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Wednesday, February 25, 2009 • Posted February 25, 2009

Days of the Sharecropper

One morning at coffee, Ole Whatshisname asked me why I didn’t write something about the days of the sharecropper. “The primary reason I suppose would be that I don’t know enough about that subject to write an intelligent article” I replied.

“You do know what a sharecropper is don’t you?” he asked.

“Oh sure” I said, “I am familiar with the concept because in the 1920’s and 30’s I had relatives who were sharecroppers. I remember that my mother had a cousin whose husband followed that seemingly traditional sharecropper practice of moving his family to a new farm about every other year . I never knew whether his moves were of his choice or that of the land owner, all that I remember is that he moved quite often.”

In those days I knew that there was some kind of a sharing deal between the landowner and the sharecropper but I never knew exactly what it was until Ole Whatshisname explained it to me. He said that there were two kinds of sharecropping deals.

First there was the third and fourth deal — that was when the sharecropper furnished all of the equipment, the animals and the labor. Then, after the crops were laid by the landowner, got one third of all of the crops except cotton, and on cotton he got every fourth bale. Next was the fifty-fifty deal where the landowner furnished the equipment and the animals and the sharecropper furnished only the labor. On each deal however the landowner furnished the housing for the sharecropper.

My informant on these farming deals told me that the sharecroppers who got the best farms were usually those with large families which is perhaps the reason why my Uncle Tom, who was old and had no family, always seemed to be on the move from one farm to another every year.

However, another reason for those frequent moves could be as Will Rogers once said “There are an awful lot of people farming, but you got to do more than just live in the country to be a farmer.”

When I think back to those visits out in the country with our sharecropping kinfolk, several things stand out in my memory. First is my snuff dipping kinfolk kissing Aunt Mary, second is the water bucket with the drinking dipper that always hung from a rafter on the front porch, third was the grasshoppers and fourth was those flies.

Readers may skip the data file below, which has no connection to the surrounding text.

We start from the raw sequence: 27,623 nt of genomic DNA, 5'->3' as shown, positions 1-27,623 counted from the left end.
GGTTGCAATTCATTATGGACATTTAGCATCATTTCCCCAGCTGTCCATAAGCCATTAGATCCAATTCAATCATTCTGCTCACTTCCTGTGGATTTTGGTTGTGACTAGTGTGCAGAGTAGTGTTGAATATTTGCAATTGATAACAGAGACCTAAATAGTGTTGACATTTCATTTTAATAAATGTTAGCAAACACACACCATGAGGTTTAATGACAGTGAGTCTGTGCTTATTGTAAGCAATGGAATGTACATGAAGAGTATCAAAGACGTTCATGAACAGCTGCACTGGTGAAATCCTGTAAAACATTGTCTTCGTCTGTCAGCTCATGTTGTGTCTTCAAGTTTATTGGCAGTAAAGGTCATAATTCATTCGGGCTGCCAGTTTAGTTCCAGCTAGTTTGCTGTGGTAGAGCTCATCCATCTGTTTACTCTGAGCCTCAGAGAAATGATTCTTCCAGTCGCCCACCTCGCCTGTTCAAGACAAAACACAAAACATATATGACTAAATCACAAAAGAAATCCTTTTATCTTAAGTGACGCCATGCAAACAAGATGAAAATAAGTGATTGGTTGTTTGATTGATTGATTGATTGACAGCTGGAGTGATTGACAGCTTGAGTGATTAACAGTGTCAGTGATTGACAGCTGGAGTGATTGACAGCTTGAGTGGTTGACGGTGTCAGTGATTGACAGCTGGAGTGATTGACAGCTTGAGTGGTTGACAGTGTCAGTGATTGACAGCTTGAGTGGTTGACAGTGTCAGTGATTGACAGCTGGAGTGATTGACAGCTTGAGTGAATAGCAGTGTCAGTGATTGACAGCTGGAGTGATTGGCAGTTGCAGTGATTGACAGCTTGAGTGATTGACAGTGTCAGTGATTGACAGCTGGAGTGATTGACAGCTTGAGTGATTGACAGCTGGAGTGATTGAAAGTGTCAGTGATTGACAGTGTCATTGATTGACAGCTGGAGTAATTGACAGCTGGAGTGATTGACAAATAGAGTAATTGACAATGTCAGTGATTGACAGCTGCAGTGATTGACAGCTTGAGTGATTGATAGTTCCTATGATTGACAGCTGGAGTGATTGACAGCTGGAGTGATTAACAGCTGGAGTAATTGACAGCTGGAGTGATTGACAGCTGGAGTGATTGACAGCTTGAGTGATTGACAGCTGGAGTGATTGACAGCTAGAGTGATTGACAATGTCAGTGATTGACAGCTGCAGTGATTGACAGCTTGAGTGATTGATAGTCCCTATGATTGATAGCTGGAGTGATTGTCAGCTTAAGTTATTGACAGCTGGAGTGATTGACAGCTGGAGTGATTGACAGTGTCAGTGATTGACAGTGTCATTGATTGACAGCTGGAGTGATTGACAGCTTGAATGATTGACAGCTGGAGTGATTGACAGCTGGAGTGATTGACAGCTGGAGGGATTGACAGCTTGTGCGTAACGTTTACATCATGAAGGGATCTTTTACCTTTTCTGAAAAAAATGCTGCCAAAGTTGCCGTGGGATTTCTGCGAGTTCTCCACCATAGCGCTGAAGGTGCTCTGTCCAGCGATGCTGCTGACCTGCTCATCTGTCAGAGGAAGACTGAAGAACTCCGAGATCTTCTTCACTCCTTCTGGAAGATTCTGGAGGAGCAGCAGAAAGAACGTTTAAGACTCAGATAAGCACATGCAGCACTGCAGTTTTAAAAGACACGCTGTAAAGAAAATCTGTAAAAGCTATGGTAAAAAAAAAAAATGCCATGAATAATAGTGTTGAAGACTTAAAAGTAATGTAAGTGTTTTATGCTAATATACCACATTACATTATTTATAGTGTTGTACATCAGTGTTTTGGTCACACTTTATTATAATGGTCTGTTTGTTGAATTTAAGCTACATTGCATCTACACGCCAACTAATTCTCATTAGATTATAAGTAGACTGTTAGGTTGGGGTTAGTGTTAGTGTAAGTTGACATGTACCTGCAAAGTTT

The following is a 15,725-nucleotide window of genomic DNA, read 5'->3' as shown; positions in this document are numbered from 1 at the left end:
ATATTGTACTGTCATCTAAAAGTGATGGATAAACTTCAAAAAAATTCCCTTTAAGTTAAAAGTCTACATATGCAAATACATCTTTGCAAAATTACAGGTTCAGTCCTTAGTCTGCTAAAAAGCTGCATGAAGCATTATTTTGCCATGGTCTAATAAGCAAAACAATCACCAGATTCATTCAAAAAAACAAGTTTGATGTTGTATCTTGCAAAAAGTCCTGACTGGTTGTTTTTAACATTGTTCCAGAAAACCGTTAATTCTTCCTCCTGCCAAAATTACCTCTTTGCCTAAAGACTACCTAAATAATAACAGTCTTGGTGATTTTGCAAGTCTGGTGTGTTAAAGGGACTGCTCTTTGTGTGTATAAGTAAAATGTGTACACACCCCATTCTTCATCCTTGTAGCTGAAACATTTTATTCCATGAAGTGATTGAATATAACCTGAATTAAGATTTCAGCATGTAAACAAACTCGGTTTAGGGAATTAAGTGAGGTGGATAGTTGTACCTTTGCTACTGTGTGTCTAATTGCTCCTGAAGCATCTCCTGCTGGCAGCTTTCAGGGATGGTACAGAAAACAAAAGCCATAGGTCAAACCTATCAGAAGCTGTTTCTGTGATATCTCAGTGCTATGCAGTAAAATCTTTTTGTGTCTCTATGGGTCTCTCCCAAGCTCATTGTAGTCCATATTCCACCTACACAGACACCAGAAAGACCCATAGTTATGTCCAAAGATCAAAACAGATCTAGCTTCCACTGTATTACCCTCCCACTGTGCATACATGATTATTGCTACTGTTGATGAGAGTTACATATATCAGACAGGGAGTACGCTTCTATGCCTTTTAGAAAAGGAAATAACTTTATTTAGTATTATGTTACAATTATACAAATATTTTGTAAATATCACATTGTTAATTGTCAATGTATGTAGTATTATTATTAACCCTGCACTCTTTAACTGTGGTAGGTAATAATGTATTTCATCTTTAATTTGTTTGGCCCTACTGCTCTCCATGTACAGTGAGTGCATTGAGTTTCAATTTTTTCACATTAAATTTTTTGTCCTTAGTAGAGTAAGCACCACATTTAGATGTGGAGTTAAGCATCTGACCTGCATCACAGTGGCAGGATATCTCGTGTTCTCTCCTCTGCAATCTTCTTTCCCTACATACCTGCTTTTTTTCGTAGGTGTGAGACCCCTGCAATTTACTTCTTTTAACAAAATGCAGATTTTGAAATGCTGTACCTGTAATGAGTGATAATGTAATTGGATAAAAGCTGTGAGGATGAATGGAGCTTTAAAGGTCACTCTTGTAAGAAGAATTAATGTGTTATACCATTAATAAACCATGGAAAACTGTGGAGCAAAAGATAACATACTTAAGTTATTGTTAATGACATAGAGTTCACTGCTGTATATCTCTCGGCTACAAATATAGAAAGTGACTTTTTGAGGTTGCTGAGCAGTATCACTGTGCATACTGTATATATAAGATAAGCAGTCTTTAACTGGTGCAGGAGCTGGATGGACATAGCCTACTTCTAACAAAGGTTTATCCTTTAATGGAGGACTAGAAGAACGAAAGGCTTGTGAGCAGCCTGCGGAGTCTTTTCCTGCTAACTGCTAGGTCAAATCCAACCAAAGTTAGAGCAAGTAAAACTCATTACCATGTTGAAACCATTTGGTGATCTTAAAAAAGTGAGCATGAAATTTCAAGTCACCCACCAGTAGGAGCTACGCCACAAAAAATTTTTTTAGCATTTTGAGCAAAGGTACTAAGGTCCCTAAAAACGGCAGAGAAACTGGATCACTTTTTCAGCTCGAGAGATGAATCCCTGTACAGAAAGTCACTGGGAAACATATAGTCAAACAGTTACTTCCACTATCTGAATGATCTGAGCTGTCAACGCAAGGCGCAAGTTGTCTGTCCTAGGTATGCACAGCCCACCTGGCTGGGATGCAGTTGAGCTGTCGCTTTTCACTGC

‘ I remember the visits we made in the years when hordes of grasshoppers invaded the fields and tried to eat the sharecropper out of house and home as well as his crops, and they had poison everywhere.

But it was those damnable flies that nearly drove me crazy.

While we of course had flies around our home here in town because of our cow lot and hog pen, at least we had screens on all of the doors and windows of our house which kept most of them outside. For those that made it inside the house we had scads of fly swatters plus that sticky paper that proved to be a killing field for those pesky devils.

However out in the country the tenant housing provided by the landowner was not always so adequately screened and thus it was that one was always kept busy swatting flies throughout the house and at mealtime spent about as much time shooing flies off his food as was spent eating.

For those unfamiliar with sharecropping, the Encyclopedia says that it is “a farm tenancy system once common in parts of the U.S. that arose from the cotton plantation system after the civil war. Landlords provided land, seed, and credit; croppers — initially former slaves — contributed labor and received a share of the crop’s value, minus their debt to the landlord. The system’s abuses included emphasis on single cash crops, high interest charges, and cropper irresponsibility..”

Back during the 20’s and 30’s sharecropping was the backbone of the local economy and provided the life support for possibly one third of the population of McCulloch County. I recall reading that in those early days the population of this county was approximately 18,000 and that there were as many as 33 or more schools scattered throughout the county to educate the children of both the land owner and the sharecropper. (One of these was the Bodenhamer school which was located between Brady and Melvin, and, I read somewhere that nine of these were one room, one teacher school houses.)

However, in the intervening years farm mechanization and reduced cotton acreage virtually ended this type of farming and this in turn forced the departure of the sharecropper from the farm and into other trades. This alone leaves little doubt that the migration of yesteryear’s tenant farmer was a major factor in the decline of the county’s population from 18,000 to somewhere in the neighborhood of 10,000.

I will now leave what I know and have learned about Ole Whatshisname’s sharecropper days with the following observation:

The only present day sharecropping that I know of has been during pecan season when some home owners let people pick up their pecans on the share basis (usually 50/50). However, this year, with the price of pecans at 25 cents per pound I suspect the tree owners will find that the pecan sharecroppers have once again migrated to other fields.


Footnote: (from the Internet)

Many Confederate soldiers returned from the war penniless and without a useful farm. They no longer had any slave labor, so now they would have to work themselves. One way to do this was “sharecropping”. By 1865, the South had not had a cotton crop in five years , and the money cotton brought in would be essential to the re-growth of the South’s industry and economy. Poor southerners would approach landowners and ask to help plant their crop.

Landowners would have no money either, but they could use the credit that they had to get necessary farm materials. When harvest came in October, the labor and the landowner would “share the crop”, hence the name.

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